Rudolph Jacobs
Rugby Journalist
3 minute read
4 Aug 2018
11:20 am

Ruthless Crusaders outclass willing but error-prone Lions

Rudolph Jacobs

The hosts were full value in defending their title as Swys de Bruin's men endure heartache for a third year in a row.

The Lions' Courtnall Skosan (centre R) is tackled by the Crusaders' Jack Goodhue (centre L) during the Super Rugby final match between the Canterbury Crusaders of New Zealand and the Golden Lions of South Africa at AMI Stadium in Christchurch on August 4, 2018. / AFP PHOTO / Marty MELVILLE

The ruthless Crusaders lived up to their pre-match hype as they made the spirited Lions pay for not using their ample opportunities, winning the Super Rugby final 37-18 in Christchurch on Saturday.

It was  Swys de Bruin’s troops’ third straight loss in the showpiece game while the Crusaders secured back-to-back titles and a record ninth overall.

The Lions dominated territory, but the Crusaders suffocating defence nullified the threat the Lions posed with their famous rolling maul early and disrupted any sort of momentum in general.

Despite a 67th minute yellow card to centre Ryan Crotty for cynical defending from a maul, the Crusaders were ruthless when they were given the slightest chance.

The Lions never stopped fighting and two passages of play that featured brute strength from Cyle Brink and Malcolm Marx saw them at least become the first South African team since the Sharks in 1996 to score tries in a Super Rugby final overseas.

Who was the star in this match?

Crusaders flyhalf Richie Mo’unga showed why he is pushing for a place in the All Black starting lineup with another sterling performance. He set up the Crusaders second try by fullback David Havili by fielding a poor Elton Jantjies kick and set off on a magic run. In general play, he gave direction to the attacking mindset while his place-kicking again was superb.

Key moments and themes

  • The Lions started brightly but also laid down the marker for their wastefulness after wing Ruan Combrinck had a golden opportunity to score in the fourth minute. He made an incisive break in the Crusaders midfield, but with his support runners were too slow to back him up he was hauled in five meters from the tryline. That was a huge moment.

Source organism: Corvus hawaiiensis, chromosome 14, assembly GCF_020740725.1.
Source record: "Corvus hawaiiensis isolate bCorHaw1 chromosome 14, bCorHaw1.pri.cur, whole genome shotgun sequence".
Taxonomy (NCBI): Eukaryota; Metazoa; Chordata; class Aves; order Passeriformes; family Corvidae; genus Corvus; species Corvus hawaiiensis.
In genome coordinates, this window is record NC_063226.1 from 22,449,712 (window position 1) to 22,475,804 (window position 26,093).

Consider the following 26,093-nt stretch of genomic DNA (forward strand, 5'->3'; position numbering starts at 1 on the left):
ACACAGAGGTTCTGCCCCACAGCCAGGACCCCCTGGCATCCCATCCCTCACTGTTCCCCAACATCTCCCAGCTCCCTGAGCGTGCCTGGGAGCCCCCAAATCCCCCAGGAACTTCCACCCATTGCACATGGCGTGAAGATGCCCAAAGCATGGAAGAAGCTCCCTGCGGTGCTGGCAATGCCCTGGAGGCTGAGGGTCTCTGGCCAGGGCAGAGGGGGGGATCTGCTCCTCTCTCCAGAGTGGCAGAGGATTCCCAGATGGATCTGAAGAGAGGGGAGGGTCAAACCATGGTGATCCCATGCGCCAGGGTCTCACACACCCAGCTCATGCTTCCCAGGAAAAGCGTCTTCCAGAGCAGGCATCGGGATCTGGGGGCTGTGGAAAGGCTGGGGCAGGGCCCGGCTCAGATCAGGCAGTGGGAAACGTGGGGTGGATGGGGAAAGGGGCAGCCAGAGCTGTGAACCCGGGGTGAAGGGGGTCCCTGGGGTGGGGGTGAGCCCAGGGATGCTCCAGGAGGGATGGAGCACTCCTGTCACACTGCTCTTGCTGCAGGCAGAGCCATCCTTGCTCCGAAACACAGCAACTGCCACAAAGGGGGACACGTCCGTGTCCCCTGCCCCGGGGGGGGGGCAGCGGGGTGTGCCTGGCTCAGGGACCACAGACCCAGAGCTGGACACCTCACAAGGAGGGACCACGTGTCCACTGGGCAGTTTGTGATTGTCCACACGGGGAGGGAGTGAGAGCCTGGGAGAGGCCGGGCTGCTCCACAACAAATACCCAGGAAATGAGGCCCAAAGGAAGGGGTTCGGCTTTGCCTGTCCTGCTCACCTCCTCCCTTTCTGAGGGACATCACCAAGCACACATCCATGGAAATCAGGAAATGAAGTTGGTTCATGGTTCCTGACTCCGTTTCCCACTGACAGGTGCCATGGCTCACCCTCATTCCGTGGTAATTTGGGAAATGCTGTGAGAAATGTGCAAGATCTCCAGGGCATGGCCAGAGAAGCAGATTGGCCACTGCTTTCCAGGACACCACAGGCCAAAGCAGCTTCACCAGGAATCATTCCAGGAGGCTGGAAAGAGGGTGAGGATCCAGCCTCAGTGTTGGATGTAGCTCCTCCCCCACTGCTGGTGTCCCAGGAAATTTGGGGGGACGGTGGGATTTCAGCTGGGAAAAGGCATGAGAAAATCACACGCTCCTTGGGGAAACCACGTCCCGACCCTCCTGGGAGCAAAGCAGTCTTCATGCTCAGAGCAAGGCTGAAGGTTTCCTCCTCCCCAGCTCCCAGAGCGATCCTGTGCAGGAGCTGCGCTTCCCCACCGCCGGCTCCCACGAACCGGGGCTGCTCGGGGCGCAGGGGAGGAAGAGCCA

• Another vital passage occurred close to half-time. Firstly, Elton Jantjies indirectly conceded a penalty goal when an error in judgment saw him carry over possession when he thought the law was on his side and would award him a 22m dropout. Moments later, an aimless up-and-under was gleefully snapped up by his counterpart Mo’unga to set up Havili’s try.
  • As much as the Crusaders bossed the Lions in terms of how to make use of limited opportunities, the refereeing of Angus Gardner left much to be desired. He confirmed De Bruin’s suspicion that the champions get away with indiscretions, especially in terms of their offside line. Also, neither him or the TMO even remotely seemed interested in investigating Havili’s kick on the tryline when Jantjies try to place the ball for a try after his effective dart. Law 21:11 states: “If a tackled player is in the act of reaching out to ground the ball for a try or touch down, players may pull the ball from the player’s possession but must not kick or attempt to kick the ball.” A penalty try could’ve changed the complexion of the game completely.
  • When Crotty was binned, the Lions immediately made it count with Marx’s score but the Crusaders landed a huge sucker punch. From a quick throw-in, they exploited the Lions’ poor defence in broken play to score the clincher.

Point scorers:

Crusaders – Tries: Seta Tamanivalu, David Havili, Mitchell Drummond, Scott Barrett. Conversions: Richie Mo’unga (4). Penalties: Mo’unga (3).

Lions – Tries: Cyle Brink, Malcolm Marx. Conversion: Elton Jantjies. Penalties: Jantjies (2).

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